Accessible Sports Weekend

Everyone knows that I like to push myself further. I am a “no limits” kind of guy. That goes for anything, especially sports. So, in September, when I had the opportunity to join a group of veterans at Trout Lodge, it was a no brainer!

Every year, Trout Lodge hosts an event called Veteran Outdoor Adventures. This event is free and is open to veterans with spinal cord injuries from all over the country. I spent three days with an amazing group of people, participating in accessible sporting activities. Located in the eastern Ozark mountains in Potosi, Missouri, Trout Lodge is a beautiful place. It’s nothing but forest and hills for miles. They have a private lake too! It’s a great place to find out just how far you and your body can go.

The great thing about this whole experience is that there is such a variety of sports available for veterans to try. We’re talking accessible skiing, fishing, tubing, kayaking, trapshooting, archery, ziplining and rock climbing. There were also virtual reality activities, such as virtual boxing and wheelchair driving. Many of the vets are unable to do the things they love anymore because of their spinal cord injury, so this provided a real opportunity for them. And some of the group had a chance to try something they’ve never done before or would never even consider doing with their injury.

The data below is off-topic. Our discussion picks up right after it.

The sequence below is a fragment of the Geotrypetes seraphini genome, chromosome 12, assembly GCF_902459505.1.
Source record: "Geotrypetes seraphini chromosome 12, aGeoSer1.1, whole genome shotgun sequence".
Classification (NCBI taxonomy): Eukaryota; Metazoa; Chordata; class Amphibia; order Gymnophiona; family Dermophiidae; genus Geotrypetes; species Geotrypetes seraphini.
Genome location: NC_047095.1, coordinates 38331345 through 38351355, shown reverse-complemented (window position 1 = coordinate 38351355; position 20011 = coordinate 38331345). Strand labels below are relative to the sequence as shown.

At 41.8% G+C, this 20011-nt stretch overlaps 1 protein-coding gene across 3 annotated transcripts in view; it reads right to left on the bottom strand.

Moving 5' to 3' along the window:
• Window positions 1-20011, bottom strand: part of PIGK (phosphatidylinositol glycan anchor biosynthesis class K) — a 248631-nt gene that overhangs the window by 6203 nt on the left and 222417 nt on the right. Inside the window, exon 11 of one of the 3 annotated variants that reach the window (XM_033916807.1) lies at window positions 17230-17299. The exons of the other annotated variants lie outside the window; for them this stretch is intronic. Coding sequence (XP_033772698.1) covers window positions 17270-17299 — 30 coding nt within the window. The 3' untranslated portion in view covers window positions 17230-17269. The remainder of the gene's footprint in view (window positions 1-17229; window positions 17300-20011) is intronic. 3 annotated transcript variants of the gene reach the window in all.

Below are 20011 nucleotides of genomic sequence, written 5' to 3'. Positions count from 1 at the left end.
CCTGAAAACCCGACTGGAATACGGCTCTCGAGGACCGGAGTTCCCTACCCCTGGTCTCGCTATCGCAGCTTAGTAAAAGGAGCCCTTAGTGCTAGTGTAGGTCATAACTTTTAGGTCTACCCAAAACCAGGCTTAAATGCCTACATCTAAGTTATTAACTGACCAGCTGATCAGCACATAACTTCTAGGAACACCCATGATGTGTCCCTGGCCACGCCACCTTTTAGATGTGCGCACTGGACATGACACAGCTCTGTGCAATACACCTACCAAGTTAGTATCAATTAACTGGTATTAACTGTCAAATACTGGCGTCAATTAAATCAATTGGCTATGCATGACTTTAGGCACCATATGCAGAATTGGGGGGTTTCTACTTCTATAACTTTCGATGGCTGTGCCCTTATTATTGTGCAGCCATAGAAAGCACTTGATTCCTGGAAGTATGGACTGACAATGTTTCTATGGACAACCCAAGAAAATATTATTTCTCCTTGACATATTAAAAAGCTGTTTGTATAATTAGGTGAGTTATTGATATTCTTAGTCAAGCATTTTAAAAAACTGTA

I am the kind of guy that pretty much tries anything once. I’ve done trapshooting before and did it twice at Trout Lodge this year. Trapshooting is basically shooting at saucer-shaped clay targets. I like it because I am good at it and comfortable with it. It’s easy for me to elevate my Edge 3 Power Wheelchair with iLevel® so I have a better view of the targets.

iLevel was also helpful when I tried archery. I’ve figured out how to use my prosthetic to clamp on and hold the bow while using my good arm to notch the arrow. I pull back the bow, line it up and release! If I am competing in archery, I use a device that a lot of archers use to hold the string while pulling it back. It attaches to your wrist and is pretty cool. 

Of course, the weekend is also about pushing your limits, right? I am all for that! So, I tried accessible skiing for the first time and used a sit-ski. Sit skis are good for quadriplegics or people who have spinal cord injuries or balance issues that prevent them from being pulled behind the boat while standing up. With a sit ski, a cage or seat is attached to the top so I can remain seated while skiing.  It was pretty amazing and I was surprised how well it worked for me. I killed, shredded and wiped out. It was fantastic.

As much fun as I had, the best part about the weekend was watching the other vets do the activities they’ve missed doing or try something for the first time. It’s amazing. When they discover they can still do the things they love, you see the fire start to burn in their eyes. There is nothing better than that.

About Bryan Anderson: Bryan grew up and resides in Illinois. Injured by an IED in October 2005, Bryan is one of the few triple amputees to survive his injuries in Iraq. He is an ambassador for the Gary Sinise Foundation and a spokesperson for USA Cares, which is focused on assisting post 9-11 veterans. Click here to learn more about Bryan.